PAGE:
Editorial for DMOPC '17 Contest 2 P5 - Game

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Author: r3mark

Let Z=\max(X, Y).

For the first subtask, keep a 2-D boolean array storing if the first player can win given a certain state. The states are number of stones remaining and number of stones player is allowed to take on this turn. This array can be computed using DP.

Time Complexity: \mathcal O(Z^3)

For the second subtask, say that there are N stones currently. The first player can win if they are allowed to take A stones on this turn. Then clearly, the player can win if they are allowed to take B stones on this turn and B \ge A. So store the least amount of stones the first player must take to guarantee a win if there are currently N stones and call this dp[N]. A DP recurrence can be found involving this array: if M is the largest number (less than N) such that dp[M]>N-M+K, then dp[N]=N-M. (Also, dp[0]=\infty.)

Time Complexity: \mathcal O(Z^2)

For the third subtask, finding each dp[N] in the second subtask can be sped up. Previously, it took \mathcal O(N) to compute dp[N]. Using data structures such as an RMQ segment tree, this may be sped up to \mathcal O(\log N).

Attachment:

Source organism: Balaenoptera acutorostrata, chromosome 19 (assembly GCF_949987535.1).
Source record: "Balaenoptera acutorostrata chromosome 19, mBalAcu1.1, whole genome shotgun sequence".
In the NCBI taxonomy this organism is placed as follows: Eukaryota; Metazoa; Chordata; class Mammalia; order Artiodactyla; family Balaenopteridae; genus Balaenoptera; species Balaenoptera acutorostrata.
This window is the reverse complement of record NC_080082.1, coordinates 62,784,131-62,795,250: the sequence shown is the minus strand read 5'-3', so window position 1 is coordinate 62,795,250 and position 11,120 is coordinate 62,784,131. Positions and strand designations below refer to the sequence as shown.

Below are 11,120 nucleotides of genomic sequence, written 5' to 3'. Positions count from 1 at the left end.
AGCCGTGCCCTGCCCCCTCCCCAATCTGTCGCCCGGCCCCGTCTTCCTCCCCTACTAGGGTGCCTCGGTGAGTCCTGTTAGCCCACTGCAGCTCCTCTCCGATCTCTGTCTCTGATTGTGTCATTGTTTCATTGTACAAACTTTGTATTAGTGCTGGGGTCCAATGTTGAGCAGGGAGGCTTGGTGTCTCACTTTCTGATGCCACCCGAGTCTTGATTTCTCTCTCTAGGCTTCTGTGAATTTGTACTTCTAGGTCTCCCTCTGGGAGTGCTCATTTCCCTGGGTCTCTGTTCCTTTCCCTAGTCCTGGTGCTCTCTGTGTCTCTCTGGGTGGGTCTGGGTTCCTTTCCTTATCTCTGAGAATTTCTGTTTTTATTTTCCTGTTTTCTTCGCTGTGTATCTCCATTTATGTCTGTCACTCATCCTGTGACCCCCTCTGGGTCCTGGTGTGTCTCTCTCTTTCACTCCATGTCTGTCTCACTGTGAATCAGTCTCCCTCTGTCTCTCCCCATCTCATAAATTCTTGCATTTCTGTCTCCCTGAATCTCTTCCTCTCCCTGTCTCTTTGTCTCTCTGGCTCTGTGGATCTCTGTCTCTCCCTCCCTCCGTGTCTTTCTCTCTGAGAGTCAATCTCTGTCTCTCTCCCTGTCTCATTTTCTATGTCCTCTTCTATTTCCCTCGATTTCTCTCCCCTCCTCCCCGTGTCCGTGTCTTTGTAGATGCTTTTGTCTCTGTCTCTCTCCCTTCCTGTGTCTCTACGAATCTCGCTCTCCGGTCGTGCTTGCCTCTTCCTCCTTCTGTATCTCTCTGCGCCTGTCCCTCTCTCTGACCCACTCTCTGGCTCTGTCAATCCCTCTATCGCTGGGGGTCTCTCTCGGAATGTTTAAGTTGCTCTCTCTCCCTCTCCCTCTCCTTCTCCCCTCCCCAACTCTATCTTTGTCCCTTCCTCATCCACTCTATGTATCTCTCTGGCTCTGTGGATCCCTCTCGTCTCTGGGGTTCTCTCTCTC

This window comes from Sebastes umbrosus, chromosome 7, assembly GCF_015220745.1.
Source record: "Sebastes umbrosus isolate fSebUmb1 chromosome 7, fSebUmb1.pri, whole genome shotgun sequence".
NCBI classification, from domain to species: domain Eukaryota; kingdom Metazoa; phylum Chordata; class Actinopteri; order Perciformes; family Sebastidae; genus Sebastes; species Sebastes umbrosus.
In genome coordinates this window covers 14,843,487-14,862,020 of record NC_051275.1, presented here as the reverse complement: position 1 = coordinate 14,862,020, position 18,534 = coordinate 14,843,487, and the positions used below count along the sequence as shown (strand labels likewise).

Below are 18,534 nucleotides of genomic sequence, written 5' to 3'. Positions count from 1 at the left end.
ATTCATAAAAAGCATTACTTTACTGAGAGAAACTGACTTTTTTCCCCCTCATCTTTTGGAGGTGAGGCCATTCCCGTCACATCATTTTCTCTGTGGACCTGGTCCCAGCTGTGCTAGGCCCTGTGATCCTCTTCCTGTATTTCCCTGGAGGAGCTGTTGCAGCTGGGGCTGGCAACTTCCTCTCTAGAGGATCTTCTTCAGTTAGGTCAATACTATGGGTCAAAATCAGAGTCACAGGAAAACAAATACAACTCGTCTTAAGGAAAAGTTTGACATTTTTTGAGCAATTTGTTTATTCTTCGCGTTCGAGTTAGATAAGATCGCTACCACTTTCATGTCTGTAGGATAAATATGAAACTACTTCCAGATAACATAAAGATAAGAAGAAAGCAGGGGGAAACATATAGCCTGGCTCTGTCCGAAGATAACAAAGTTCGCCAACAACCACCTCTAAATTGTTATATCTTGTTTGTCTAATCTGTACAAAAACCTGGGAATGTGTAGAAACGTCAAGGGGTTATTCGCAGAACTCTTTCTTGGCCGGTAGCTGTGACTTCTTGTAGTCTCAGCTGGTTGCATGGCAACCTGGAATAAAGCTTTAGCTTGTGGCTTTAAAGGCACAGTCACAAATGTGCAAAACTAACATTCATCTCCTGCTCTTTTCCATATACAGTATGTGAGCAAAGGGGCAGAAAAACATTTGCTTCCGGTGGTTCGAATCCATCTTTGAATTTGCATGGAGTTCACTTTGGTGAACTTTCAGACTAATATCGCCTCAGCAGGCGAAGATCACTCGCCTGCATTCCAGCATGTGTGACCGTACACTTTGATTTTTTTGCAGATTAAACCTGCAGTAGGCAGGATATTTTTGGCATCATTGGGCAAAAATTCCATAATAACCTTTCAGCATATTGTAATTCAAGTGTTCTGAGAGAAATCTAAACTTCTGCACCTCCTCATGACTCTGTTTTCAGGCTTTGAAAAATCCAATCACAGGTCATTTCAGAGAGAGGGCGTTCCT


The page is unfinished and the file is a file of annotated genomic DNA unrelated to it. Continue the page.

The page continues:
Time Complexity: \mathcal O(Z \log Z)

For the fourth subtask, first note the following fact: For any M with dp[M] \ne M, let N be the largest number less than M such that dp[N]=N. Then dp[M]=dp[M-N]. This claim can be proved by strong induction on M-N.

Consider an arbitrary N_1 with dp[N_1]=N_1 and N_1 \ge K+2 (it is not hard to see that dp[N]=N for all 1 \le N \le K+2). Let N_3 be the smallest number larger than or equal to N_1-K with dp[N_3]=N_3 and N_2 be defined as N_1+N_3. Then N_2 is the least number larger than N_1 such that dp[N_2]=N_2.

Proof: It can be seen from the earlier claim and from the fact that dp[N_2-N_1]=N_2-N_1, that for any N with N_1<N<N_2, that dp[N] \ne N and also dp[N]=dp[N-N_1] \le N_3-(N-N_1)+K=N_2-N+K. Now for any N with 0<N \le N_1, dp[N] \le N = N-(N_1+N_1-K)+K \le N-(N_1+N_3)+K = N-N_2+K. So the largest number M less than N_2 such that dp[M]>N_2-M+K is 0. So dp[N_2]=N_2.

So using this, all N such that dp[N]=N can be computed. There are approximately \log_2 Z such Ns between K+2 and Z. For each N with dp[N]=N, compute the number of Ms such that dp[M]=1 using the first claim. Then, using these values, the final answer can be computed using the first claim.

Time Complexity: \mathcal O(\log Z)


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